Film: Cold hearts and coronets

The Big Picture




106 MINS

A horse-drawn carriage thunders across a snowbound landscape. The flurry of wheels and hooves contrasts with the stillness of the passenger within - pale and shrouded like a ghost, he murmurs to himself: "When will the devil take me?" These fine images open Onegin, first-time director Martha Fiennes' adaptation of Alexander Pushkin's verse novel, and are an early indication of the way the film will combine heat and cold, wintry desolation and feverish flight.

And who better to embody the frosty hauteur of Pushkin's hero than Ralph Fiennes? We first see Evgeny Onegin at a musical evening in one of St Petersburg's grand salons, a bored and cynical dandy viewing his fellow guests through an eyeglass - the monocle of all he surveys. Both his hair and his lip are curled just so, while his eyes glisten with implacable disdain.

On learning he has inherited his late uncle's estate, he journeys to the countryside, presumably the last place on earth this fastidiously urban creature would wish to be. But once there he befriends a young poet, Vladimir Lensky (Toby Stephens), and through him meets his fiancee, Olga (Lena Headey), and her sister, Tatyana (Liv Tyler). The latter is drawn to Onegin, and writes him a letter declaring her love.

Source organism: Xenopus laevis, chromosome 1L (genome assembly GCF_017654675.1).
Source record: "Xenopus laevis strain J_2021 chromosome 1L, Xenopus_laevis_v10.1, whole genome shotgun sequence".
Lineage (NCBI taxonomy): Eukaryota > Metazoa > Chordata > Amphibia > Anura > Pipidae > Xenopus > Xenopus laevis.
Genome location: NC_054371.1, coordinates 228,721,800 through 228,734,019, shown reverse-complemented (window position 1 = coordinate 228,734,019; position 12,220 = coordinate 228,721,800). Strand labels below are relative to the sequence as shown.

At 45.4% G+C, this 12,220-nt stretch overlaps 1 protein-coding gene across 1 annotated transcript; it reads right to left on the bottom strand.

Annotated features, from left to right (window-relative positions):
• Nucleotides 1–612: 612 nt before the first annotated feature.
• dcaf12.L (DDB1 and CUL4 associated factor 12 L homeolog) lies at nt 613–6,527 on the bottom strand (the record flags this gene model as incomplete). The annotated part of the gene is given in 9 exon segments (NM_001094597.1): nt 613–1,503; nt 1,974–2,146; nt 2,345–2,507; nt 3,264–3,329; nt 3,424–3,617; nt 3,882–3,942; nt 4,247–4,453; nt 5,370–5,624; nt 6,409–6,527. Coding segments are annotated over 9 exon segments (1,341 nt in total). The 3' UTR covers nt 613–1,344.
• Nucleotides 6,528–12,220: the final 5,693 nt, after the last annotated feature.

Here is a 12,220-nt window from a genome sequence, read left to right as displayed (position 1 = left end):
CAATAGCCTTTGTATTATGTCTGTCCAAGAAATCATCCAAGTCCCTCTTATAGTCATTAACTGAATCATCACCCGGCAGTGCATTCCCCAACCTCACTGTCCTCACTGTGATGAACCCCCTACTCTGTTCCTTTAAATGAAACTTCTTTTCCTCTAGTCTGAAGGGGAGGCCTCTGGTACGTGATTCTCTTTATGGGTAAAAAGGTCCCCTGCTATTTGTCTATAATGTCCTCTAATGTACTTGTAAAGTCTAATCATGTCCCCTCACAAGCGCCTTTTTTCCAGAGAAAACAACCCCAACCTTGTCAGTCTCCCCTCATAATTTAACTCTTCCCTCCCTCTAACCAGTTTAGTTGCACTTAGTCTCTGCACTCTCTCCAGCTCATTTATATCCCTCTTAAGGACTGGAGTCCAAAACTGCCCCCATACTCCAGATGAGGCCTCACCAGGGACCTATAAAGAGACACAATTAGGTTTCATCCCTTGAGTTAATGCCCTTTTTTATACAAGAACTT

Though intrigued and disturbed by the girl's passion, he coolly rebuffs her: "I have no secret longing to be saved from myself," he tells her, and as if to prove it, he does the last thing in the world a man ought to do after rejecting a woman - he starts flirting with her sister. Sheer perversity drives him on, and Martha Fiennes catches the headiness of the moment in a wonderfully fluid waltz scene, the camera twirling madly around Onegin and Olga as they dance on regardless. This in turn infuriates Lensky, who challenges Onegin to a duel - those Russians - from which the latter emerges victorious but desolate.

It is important that the audience has stayed with Onegin up to this point, since his mischievous behaviour has not only broken hearts but cost a man his life. Fiennes makes him buttoned-up, remote, watchful - close kin of his doomed Count Almasy in The English Patient - though not much sense of a whole man emerges. What does Onegin actually do? He's rich enough not to work, he's not especially sociable and holds, in the context of early 19th- century Russia, radical political views. ("Serfdom is a feudal practice. No civilised society should condone it.") He reads a little, sketches rather poorly and, er, that's it.